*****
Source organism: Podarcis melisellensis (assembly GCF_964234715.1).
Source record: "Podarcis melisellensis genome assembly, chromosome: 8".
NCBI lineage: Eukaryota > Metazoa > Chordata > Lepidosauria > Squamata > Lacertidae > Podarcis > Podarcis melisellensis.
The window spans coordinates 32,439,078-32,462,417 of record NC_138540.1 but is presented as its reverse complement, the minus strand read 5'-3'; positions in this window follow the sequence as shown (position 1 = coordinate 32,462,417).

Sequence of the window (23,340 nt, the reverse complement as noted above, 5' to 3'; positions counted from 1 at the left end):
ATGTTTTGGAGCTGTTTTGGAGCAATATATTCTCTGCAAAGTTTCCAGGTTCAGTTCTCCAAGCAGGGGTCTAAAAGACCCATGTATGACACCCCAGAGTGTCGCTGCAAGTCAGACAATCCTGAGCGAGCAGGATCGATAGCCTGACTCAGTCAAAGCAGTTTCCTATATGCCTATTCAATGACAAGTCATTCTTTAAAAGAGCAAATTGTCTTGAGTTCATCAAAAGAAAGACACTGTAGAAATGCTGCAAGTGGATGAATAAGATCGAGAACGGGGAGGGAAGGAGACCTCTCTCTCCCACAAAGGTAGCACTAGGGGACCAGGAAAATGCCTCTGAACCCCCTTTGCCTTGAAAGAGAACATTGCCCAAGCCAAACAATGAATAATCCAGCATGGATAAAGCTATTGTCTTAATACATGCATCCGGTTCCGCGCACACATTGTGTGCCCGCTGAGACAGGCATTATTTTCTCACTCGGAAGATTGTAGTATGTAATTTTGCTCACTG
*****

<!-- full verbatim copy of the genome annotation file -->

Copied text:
Source organism: Podarcis melisellensis (assembly GCF_964234715.1).
Source record: "Podarcis melisellensis genome assembly, chromosome: 8".
NCBI lineage: Eukaryota > Metazoa > Chordata > Lepidosauria > Squamata > Lacertidae > Podarcis > Podarcis melisellensis.
The window spans coordinates 32,439,078-32,462,417 of record NC_138540.1 but is presented as its reverse complement, the minus strand read 5'-3'; positions in this window follow the sequence as shown (position 1 = coordinate 32,462,417).

Sequence of the window (23,340 nt, the reverse complement as noted above, 5' to 3'; positions counted from 1 at the left end):
ATGTTTTGGAGCTGTTTTGGAGCAATATATTCTCTGCAAAGTTTCCAGGTTCAGTTCTCCAAGCAGGGGTCTAAAAGACCCATGTATGACACCCCAGAGTGTCGCTGCAAGTCAGACAATCCTGAGCGAGCAGGATCGATAGCCTGACTCAGTCAAAGCAGTTTCCTATATGCCTATTCAATGACAAGTCATTCTTTAAAAGAGCAAATTGTCTTGAGTTCATCAAAAGAAAGACACTGTAGAAATGCTGCAAGTGGATGAATAAGATCGAGAACGGGGAGGGAAGGAGACCTCTCTCTCCCACAAAGGTAGCACTAGGGGACCAGGAAAATGCCTCTGAACCCCCTTTGCCTTGAAAGAGAACATTGCCCAAGCCAAACAATGAATAATCCAGCATGGATAAAGCTATTGTCTTAATACATGCATCCGGTTCCGCGCACACATTGTGTGCCCGCTGAGACAGGCATTATTTTCTCACTCGGAAGATTGTAGTATGTAATTTTGCTCACTG